For example, https://www.example.com/index.html is both a URI and a URL. It identifies a web page (the resource) and tells you where to find it (https://www.example.com) and how to access it (using https).
However, /index.html is only a URI, not a URL. It identifies a web page (the resource), but it does not tell you where or how to find it. It is a relative URI that depends on the context of the base URL.
Parts of a URL
The parts of a URL or structure of a URL are the different components that make up a web address. A URL consists of five parts: the Protocol or scheme, subdomain, top-level domain, second-level domain, and subdirectory. Here is an example of a URL and its parts:
Protocol or Scheme
This is the first part of the URL that indicates how the browser should communicate with the web server. In this case, the protocol is HTTPS, which stands for Hypertext Transfer Protocol Secure. This means that the data exchanged between the browser and the server is encrypted and secure.
This is the optional part of the URL that precedes the second-level domain and separates different sections or services of a website. In this case, it is blog, which indicates that this URL belongs to the blog section of HubSpot’s website.
Top-Level Domain (TLD)
This is the last part of the domain name that indicates the type or category of the website. In this case, the top-level domain is .com, which stands for commercial. This means that the website is intended for commercial purposes or businesses. Other examples of top-level domains are .org for organizations, .edu for education, .gov for government, etc.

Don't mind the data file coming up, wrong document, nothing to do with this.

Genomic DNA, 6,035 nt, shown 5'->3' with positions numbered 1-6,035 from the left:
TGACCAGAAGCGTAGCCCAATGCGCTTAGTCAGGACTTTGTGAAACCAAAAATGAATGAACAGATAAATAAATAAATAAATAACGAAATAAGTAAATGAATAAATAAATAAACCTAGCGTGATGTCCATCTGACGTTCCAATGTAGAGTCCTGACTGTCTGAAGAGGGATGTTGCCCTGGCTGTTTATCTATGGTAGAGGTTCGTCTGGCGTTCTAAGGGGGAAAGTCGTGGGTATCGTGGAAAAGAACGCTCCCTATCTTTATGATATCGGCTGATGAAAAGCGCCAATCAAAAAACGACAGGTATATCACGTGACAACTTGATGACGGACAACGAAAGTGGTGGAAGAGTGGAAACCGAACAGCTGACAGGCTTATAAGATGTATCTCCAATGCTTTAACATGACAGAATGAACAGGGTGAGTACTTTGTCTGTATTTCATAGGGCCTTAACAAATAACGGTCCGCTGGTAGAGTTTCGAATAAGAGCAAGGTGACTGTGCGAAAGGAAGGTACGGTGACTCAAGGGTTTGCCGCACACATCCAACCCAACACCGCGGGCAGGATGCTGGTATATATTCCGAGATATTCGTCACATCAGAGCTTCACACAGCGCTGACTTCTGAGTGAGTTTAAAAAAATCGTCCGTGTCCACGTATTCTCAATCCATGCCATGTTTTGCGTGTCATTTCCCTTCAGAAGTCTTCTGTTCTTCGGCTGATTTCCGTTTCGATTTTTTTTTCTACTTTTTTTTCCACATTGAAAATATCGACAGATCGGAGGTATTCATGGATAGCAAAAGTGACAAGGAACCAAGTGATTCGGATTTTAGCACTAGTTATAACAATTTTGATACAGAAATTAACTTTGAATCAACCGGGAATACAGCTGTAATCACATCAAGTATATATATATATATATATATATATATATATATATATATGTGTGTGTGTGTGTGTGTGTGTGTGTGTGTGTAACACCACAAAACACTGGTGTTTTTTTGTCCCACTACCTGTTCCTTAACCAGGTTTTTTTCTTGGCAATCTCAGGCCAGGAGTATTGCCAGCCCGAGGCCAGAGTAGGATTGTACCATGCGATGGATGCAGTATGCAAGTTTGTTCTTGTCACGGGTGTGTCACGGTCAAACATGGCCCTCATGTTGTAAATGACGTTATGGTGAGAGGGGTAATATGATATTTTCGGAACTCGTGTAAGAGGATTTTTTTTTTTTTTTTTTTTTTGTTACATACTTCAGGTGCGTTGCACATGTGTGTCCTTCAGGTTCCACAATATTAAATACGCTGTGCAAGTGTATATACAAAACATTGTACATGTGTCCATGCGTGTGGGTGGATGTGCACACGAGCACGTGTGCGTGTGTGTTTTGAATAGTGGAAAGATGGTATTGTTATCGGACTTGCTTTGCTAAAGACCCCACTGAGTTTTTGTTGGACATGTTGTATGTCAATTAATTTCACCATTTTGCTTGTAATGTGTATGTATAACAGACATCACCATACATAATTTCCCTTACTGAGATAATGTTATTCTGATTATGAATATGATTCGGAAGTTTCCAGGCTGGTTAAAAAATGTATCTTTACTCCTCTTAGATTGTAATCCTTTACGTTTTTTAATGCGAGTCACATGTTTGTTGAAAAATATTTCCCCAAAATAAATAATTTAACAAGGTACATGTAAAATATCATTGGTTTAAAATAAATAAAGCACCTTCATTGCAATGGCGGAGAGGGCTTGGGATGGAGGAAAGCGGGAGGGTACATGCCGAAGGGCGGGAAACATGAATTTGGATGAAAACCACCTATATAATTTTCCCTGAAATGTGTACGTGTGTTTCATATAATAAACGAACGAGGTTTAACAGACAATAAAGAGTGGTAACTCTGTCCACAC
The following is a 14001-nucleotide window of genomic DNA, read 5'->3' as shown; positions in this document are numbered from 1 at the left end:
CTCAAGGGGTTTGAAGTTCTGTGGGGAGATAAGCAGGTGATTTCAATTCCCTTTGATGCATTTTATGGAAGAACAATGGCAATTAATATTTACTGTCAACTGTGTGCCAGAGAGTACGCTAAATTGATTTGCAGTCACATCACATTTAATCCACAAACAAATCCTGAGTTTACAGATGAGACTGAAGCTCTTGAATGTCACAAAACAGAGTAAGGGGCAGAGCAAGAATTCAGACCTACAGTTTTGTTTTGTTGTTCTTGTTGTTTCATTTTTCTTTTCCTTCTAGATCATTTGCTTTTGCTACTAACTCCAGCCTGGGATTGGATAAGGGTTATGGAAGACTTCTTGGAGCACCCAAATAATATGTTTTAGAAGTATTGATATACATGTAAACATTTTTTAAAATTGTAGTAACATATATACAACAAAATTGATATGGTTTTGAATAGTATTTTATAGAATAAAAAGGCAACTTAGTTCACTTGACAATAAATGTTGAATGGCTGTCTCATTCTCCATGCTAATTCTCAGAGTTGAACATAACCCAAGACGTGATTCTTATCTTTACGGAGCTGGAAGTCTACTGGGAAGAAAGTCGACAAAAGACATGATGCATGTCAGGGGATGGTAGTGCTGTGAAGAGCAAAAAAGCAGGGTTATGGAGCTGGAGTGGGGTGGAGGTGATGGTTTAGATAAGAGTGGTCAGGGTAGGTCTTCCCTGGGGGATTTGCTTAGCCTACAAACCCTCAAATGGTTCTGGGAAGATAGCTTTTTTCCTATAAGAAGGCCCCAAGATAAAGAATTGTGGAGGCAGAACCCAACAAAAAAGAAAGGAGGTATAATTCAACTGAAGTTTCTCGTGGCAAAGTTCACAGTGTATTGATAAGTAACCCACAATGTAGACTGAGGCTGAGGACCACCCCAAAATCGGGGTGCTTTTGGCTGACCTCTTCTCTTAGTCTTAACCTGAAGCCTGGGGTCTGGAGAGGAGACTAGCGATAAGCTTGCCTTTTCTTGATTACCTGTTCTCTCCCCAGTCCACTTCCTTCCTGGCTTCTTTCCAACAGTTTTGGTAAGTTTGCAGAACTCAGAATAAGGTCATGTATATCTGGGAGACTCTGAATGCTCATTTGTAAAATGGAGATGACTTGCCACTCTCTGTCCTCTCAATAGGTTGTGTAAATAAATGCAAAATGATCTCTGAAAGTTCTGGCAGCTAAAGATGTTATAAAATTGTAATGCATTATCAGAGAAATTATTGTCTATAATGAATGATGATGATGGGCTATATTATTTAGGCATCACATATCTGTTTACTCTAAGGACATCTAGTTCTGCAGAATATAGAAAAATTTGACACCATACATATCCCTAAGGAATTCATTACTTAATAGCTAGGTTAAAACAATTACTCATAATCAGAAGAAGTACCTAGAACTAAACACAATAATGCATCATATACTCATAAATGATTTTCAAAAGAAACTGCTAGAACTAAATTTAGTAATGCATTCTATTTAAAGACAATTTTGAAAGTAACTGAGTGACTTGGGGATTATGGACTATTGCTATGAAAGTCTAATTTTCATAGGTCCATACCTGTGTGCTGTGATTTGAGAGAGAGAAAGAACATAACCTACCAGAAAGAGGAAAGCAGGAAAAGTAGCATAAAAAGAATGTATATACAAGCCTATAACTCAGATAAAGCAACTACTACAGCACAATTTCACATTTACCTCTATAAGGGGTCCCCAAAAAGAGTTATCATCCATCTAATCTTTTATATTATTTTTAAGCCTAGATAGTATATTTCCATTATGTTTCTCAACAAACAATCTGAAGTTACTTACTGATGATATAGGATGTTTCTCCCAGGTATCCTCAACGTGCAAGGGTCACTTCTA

Second-Level Domain (SLD)
This is the name of the website and main part of the domain name that identifies the website or the owner of the website. In this case, the second-level domain is hubspot, which identifies the brand or organization behind the website. The second-level domain can be anything that is not already taken by another website and that follows the rules of domain name registration.
This is the part of the URL that follows the domain name and indicates a specific page or section within the website. The subdirectory is an optional part that specifies a further location or category of the web resource In this case, it is marketing/parts-url, which indicates that this URL belongs to the marketing category and has a subcategory of parts-url. The subdirectory can have multiple levels or segments separated by slashes (/), such as /category/subcategory/article-title/.
These are the main parts of a URL that you need to know. There are some other parts, such as parameters and anchors, which are optional parts of a URL that can provide additional information or functionality to a web resource. Here is an example of a URL with parameters and an anchor:
- Parameters are key-value pairs that are separated by an equal sign (=) and start with a question mark (?) after the path. They can be used to filter, sort, or customize the web resource. For instance, in the example above, the parameter q=URL tells the web server to search for the term “URL” on the website.
- Anchors are identifiers that start with a hash sign (#) and refer to a specific part of the web resource. They can be used to jump to that part without loading the whole page. For instance, in the example above, the anchor #search-results-close-container tells the web browser to scroll to the element with that id on the page.